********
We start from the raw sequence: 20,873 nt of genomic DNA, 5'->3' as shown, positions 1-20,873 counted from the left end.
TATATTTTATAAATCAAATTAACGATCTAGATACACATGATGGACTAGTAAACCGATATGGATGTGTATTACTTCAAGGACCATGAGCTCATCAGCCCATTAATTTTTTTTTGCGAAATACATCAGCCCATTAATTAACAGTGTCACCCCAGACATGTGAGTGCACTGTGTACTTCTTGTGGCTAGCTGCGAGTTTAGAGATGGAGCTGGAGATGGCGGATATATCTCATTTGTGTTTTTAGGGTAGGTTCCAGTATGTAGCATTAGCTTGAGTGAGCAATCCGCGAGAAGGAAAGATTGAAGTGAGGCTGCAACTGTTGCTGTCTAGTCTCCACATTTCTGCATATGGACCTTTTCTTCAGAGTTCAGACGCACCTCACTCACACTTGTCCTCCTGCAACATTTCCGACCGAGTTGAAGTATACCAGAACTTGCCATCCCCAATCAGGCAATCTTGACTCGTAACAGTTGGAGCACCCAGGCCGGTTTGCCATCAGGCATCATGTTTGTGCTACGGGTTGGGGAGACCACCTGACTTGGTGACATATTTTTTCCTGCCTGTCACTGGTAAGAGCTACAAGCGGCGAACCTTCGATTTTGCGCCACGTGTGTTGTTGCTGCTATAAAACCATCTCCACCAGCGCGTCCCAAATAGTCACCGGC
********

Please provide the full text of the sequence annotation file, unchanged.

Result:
We start from the raw sequence: 20,873 nt of genomic DNA, 5'->3' as shown, positions 1-20,873 counted from the left end.
TATATTTTATAAATCAAATTAACGATCTAGATACACATGATGGACTAGTAAACCGATATGGATGTGTATTACTTCAAGGACCATGAGCTCATCAGCCCATTAATTTTTTTTTGCGAAATACATCAGCCCATTAATTAACAGTGTCACCCCAGACATGTGAGTGCACTGTGTACTTCTTGTGGCTAGCTGCGAGTTTAGAGATGGAGCTGGAGATGGCGGATATATCTCATTTGTGTTTTTAGGGTAGGTTCCAGTATGTAGCATTAGCTTGAGTGAGCAATCCGCGAGAAGGAAAGATTGAAGTGAGGCTGCAACTGTTGCTGTCTAGTCTCCACATTTCTGCATATGGACCTTTTCTTCAGAGTTCAGACGCACCTCACTCACACTTGTCCTCCTGCAACATTTCCGACCGAGTTGAAGTATACCAGAACTTGCCATCCCCAATCAGGCAATCTTGACTCGTAACAGTTGGAGCACCCAGGCCGGTTTGCCATCAGGCATCATGTTTGTGCTACGGGTTGGGGAGACCACCTGACTTGGTGACATATTTTTTCCTGCCTGTCACTGGTAAGAGCTACAAGCGGCGAACCTTCGATTTTGCGCCACGTGTGTTGTTGCTGCTATAAAACCATCTCCACCAGCGCGTCCCAAATAGTCACCGGC